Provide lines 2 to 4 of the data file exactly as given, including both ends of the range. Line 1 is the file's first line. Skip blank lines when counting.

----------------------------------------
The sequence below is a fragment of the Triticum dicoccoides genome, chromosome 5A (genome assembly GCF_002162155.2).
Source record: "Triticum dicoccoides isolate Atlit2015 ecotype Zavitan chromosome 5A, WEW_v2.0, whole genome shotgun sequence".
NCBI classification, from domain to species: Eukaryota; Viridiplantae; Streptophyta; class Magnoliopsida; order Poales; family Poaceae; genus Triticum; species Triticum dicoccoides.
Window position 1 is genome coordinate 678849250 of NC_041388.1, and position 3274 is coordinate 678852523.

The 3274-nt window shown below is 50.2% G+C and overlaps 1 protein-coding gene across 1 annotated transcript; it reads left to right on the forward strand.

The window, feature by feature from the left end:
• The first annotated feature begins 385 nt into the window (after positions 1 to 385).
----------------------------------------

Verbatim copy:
Source record: "Triticum dicoccoides isolate Atlit2015 ecotype Zavitan chromosome 5A, WEW_v2.0, whole genome shotgun sequence".
NCBI classification, from domain to species: Eukaryota; Viridiplantae; Streptophyta; class Magnoliopsida; order Poales; family Poaceae; genus Triticum; species Triticum dicoccoides.
Window position 1 is genome coordinate 678849250 of NC_041388.1, and position 3274 is coordinate 678852523.